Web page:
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How to build a healthy brain – Part 4: Stress management

How to build a healthy brain – Part 4: Stress management

How to build a healthy brain

Part 4: Stress Management

No matter how great your nutritional habits and exercise regime may be, if you aren’t practice good stress management techniques you will not achieve the health and fitness you are striving for. Un-managed stress will have negative affects on your your nutrition as well as your ability to recover from exercise and activity. It will also negatively impact your quality and quantity of your sleep and this can create a vicious circle. In addition, if your stress becomes chronic it can:

  • raise your blood sugars
  • depress your immune system, potentially leading to illness
  • cause leaky gut syndrome
  • make you hungry
  • reduce your ability to burn fat
  • contribute to hormonal imbalances
  • cause depression, anxiety and mood imbalances
  • contribute to cardiovascular disease

I will suggest a few strategies at the end of this post to help you practice good stress management and to help you mitigate your response to stress when those situations arise.

Some stress, like muscular stress from resistance training is good, other stress, like getting into an unfortunate car accident, is obviously not. What I want to focus on in this post is helping you help yourself out of a stressful mindset. This starts, I believe, with recognition and acceptance that stress will happen in your life. I don’t think there is any way around it completely.

Take a minute to contemplate a few questions:

  1. Can we control how much stress affects us?
  2. Can we reduce the amount of anxiety we feel as a result of stressful situations?
  3. Can we do something to train ourselves mentally for when stressful events happen?

Think of one time when you were stressed in your life. This shouldn’t be too hard to do. Maybe you missed a flight, were late for a very important meeting, didn’t feel prepared for an examination, missed the deadline, maybe it was during a public speaking engagement, or you got into a fender bender? How did you feel in that moment? Anxious, sweaty palms, heart racing, ‘weak in the knees’, dizzy, sick to your stomach? All perfectly normal physical manifestations of the stress response. This stress response comes from how we perceive things in our environment and can be cultivated and controlled by our thoughts.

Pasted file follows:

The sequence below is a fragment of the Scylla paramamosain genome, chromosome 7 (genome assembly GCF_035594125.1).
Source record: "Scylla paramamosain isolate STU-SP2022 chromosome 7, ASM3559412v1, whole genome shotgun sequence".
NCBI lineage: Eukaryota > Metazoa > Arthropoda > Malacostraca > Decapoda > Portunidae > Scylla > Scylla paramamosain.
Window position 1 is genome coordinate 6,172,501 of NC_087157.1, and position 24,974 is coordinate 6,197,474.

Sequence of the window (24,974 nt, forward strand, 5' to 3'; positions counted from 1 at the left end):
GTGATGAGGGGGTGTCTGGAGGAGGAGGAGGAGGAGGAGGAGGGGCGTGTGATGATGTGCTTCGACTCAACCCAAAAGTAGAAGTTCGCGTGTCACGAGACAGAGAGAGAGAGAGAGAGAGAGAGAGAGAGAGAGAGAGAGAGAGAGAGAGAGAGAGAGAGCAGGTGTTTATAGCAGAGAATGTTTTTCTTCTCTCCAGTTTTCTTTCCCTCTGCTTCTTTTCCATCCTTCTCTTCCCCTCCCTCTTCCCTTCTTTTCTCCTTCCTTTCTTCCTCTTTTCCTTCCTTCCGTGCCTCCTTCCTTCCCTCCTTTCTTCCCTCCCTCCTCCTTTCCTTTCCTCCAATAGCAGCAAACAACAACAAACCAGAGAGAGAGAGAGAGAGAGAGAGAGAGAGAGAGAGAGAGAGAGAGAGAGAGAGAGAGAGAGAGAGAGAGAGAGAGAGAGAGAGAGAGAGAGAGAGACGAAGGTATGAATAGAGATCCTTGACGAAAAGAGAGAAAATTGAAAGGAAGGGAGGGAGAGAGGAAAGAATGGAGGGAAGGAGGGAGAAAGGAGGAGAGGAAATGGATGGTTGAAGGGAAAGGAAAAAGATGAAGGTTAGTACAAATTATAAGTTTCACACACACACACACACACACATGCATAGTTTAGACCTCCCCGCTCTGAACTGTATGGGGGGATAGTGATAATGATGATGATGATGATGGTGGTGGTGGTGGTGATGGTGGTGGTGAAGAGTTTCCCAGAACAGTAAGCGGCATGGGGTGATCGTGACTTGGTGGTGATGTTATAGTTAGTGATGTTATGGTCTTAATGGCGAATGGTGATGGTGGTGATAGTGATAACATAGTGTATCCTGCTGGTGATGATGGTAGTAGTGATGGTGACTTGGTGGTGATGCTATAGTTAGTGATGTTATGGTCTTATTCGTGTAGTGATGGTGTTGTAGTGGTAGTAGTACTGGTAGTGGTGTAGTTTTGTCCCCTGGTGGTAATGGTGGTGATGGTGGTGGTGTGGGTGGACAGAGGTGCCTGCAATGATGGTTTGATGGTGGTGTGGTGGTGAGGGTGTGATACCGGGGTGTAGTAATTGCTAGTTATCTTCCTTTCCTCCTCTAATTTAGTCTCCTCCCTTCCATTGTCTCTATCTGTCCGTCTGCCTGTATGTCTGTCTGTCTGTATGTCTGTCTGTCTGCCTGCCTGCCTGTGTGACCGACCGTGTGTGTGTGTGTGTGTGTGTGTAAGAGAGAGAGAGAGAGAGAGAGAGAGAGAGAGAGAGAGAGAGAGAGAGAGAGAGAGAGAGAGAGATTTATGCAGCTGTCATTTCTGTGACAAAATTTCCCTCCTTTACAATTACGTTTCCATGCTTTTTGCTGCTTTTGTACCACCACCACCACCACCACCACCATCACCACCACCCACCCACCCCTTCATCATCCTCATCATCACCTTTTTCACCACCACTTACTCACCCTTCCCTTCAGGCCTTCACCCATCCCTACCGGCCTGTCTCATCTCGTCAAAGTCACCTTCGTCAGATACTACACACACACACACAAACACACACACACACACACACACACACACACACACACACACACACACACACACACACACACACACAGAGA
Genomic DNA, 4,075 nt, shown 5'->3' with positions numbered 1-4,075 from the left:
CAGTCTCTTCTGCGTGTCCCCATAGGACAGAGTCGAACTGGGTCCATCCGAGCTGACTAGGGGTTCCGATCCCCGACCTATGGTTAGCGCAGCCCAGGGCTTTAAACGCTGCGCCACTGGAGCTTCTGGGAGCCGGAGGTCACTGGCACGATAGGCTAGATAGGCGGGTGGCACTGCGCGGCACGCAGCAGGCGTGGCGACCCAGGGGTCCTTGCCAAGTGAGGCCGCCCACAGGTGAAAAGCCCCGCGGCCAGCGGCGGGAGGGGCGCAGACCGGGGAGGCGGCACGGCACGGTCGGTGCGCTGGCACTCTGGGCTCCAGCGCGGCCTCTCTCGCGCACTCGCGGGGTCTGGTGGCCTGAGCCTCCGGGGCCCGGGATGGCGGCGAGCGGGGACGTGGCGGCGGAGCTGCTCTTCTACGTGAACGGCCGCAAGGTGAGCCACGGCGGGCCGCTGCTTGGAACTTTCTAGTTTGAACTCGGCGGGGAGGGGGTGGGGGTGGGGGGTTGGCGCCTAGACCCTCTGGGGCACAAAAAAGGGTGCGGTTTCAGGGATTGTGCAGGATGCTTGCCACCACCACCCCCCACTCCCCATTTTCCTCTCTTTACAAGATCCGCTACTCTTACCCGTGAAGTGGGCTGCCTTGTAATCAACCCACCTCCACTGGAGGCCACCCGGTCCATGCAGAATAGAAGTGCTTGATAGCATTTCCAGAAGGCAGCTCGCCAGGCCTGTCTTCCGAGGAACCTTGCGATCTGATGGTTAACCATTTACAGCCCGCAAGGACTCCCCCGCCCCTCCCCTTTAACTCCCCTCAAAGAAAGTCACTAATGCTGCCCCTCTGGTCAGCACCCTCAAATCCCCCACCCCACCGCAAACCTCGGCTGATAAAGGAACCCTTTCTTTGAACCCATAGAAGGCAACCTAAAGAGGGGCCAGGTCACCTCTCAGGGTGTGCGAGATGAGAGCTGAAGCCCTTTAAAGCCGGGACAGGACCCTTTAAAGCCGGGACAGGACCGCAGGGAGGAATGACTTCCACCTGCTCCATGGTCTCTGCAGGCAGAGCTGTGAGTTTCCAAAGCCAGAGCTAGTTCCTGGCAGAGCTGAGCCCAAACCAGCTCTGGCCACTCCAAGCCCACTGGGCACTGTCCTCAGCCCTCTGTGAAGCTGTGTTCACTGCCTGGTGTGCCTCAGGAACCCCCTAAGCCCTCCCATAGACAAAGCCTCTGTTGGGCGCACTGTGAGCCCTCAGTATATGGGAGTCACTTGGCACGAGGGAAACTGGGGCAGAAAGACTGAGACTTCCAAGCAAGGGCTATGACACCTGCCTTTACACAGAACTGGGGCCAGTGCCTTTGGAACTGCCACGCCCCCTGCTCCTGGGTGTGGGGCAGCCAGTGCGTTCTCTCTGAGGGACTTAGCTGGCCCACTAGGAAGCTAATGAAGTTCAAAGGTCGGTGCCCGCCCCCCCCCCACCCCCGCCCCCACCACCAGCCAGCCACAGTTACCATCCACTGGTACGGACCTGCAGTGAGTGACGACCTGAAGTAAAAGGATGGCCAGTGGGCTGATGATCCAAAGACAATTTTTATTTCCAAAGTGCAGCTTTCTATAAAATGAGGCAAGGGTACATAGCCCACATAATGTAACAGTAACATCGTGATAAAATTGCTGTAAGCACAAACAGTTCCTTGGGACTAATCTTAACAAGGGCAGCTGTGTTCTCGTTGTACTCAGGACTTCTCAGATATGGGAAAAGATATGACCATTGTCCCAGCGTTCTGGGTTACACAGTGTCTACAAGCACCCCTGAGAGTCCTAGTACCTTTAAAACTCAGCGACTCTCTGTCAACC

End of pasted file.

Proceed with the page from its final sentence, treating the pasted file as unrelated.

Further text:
What is my point? Well, plainly that stressors are a part of life. We can either navigate blindly through the fog of anxiety or we can choose to be proactive and arm ourselves with the ability to cope with these sorts of things when they arise. And better yet, we can prepare ourselves with stress management practices that will help to reduce the impact of stress when it happens.

It’s true that we cannot plan for every event in our lives; what I am suggesting is that we train ourselves to control how we feel and how we act in stressful situations. Let me give you an example.

Our car was making an awful noise, the muffler was clearly not in the best shape. When we took it to the mechanic we were quoted over $1000 in repair. The initial reaction was a sinking feeling in my stomach, anger that the mechanic might be pulling a fast one on us and frustration that we had to invest in the car once again. After about 5 minutes of letting myself feel these things I took a deep breath, accepted that this was what needed to be done and reminded myself that this $1000 maintenance on a car we own was still much less expensive than making monthly payments on financing or leasing a new car.

Let’s outline some ways of mitigating stress in the moment.

  • First, take the time to feel your emotions, let them flow before you act (or ‘re’-act). Not too much time though, if you dwell on it too long those emotions will only amplify and may paralyze your next move.Breathe Meditation Relaxation Halifax Bedford
  • Breathe. Taking a deep breath decreases your blood pressure and helps you to release the physical feelings associated with stress, like tightness in your chest, jaw and neck.
  • Accept what is. Learn to let go of the things you cannot change.
  • Changing your perspective of the situation. This helps us to recognize that there isn’t any reason for suffering longer than we have to and that we can choose to see the brighter side of what was initially thought to be a bad situation.
  • Focus on what you are grateful for, and not on ‘what could have been’.

Stress management techniques and practices

  1. Play / Activity: This can be anything from talking a brisk walk to building a puzzle; cooking to having a water fight in the backyard with the kids; learning to play an instrument to practicing Yoga. Detach yourself from Clearly not having fun.your responsibilities often and play. So much so that you are actually building play into your schedule.
  2. Meditation / Mindfulness / ‘You time’: Call it whatever you want. This is a practice that I build into my daily schedule. It helps to place me in the moment and gives me a space and practice to quiet my mind, connect with how I feel emotionally and physically and to transition to the next action that I want to take. There is an app that I like to use that called headspace. This is a guided mediation that is really great for beginners and advanced alike.
  3. Social engagement: Have fun, laugh, hang out with people that make you smile and are generally optimistic and happy. Being around people that bring you down or often discuss everything that is wrong in the world are not contributing to your better state.

I hope that you found this helpful, I would love to hear any feedback or comments that you have. I would also love to hear how YOU manage stress. What techniques or habits have you incorporated into your life that keep your mind and body happy?

Thank you,

Matt

 

 

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